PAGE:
Surge in vehicle crime prompts warning for keyless car owners
PUBLISHED: 13:20 28 March 2019 | UPDATED: 13:20 28 March 2019
A record £1 million is being paid out by insurance companies every day as the number of vehicle thefts across the country soars, with hundreds of car crimes reported in Norfolk so far this year.
According to figures by the Association of British Insurers (ABI), the cost of car thefts increased to £376 million in 2018, up by 29pc compared to 2017.
In Norfolk, there were a total of 2,739 vehicle crimes - including theft of and from a car - reported to police between February 2018 and January 2019, with 222 of those reported in the latter month alone.
Norwich East had the highest number of vehicle crimes reported to the police, at 320, followed by Norwich North with 228, Thetford with 187 and Norwich South with 157.
Although it is not known how many of these crimes related to keyless cars it is believed these types of vehicles are especially susceptible to crime.
Martin Smith, claims manager at Aviva, said, “The insurance industry works very closely with car manufacturers to constantly improve security systems and beat the criminals.
“However, as recent figures show, some keyless vehicles are more prone to theft from thieves who have the necessary technology.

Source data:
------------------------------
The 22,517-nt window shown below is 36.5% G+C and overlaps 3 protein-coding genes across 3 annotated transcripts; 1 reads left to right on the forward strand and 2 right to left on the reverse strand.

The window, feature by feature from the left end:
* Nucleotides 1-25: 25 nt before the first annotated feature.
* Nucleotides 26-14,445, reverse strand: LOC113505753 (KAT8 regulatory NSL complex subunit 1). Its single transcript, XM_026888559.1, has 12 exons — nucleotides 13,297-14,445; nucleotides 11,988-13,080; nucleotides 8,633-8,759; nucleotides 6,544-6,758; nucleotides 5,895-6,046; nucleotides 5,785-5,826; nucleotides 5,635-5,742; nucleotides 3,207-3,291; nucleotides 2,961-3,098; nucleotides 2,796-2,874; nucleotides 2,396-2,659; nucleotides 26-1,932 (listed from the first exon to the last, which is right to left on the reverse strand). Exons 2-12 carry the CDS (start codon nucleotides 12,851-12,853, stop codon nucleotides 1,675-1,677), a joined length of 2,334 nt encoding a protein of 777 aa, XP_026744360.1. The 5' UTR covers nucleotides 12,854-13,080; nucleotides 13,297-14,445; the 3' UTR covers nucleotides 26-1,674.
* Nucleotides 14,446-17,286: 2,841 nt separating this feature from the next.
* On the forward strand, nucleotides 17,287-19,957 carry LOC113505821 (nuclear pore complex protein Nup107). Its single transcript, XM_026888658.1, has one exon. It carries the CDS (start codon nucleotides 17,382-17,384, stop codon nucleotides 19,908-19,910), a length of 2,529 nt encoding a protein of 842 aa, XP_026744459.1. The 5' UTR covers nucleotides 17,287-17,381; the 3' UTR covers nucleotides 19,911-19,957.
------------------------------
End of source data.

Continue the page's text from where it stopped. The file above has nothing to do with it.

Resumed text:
“Customers can and should take steps to reduce the risk of having their car stolen by considering where they park and where they keep their keys to prevent thieves gaining either physical access or access over the air to facilitate theft.
“So we recommend that customers don’t leave their keys in an unattended jacket or on a hook next to the front door. There are also numerous sealing devices available to protect the keys.”
Some eight car crimes were reported in Taverham and Drayton in 2018, making it the safest place in the county for car owners along with Sheringham. This is followed by nine crimes reported in The Woottons in King’s Lynn and 10 in Bradwell.
Figures by car insurance company RAC found there had been a 56pc increase in car thefts between 2013 and 2016 in Norfolk, while Suffolk saw a 30pc decrease in the same time period - making it one of only six police force areas in England and Wales to see a decline.
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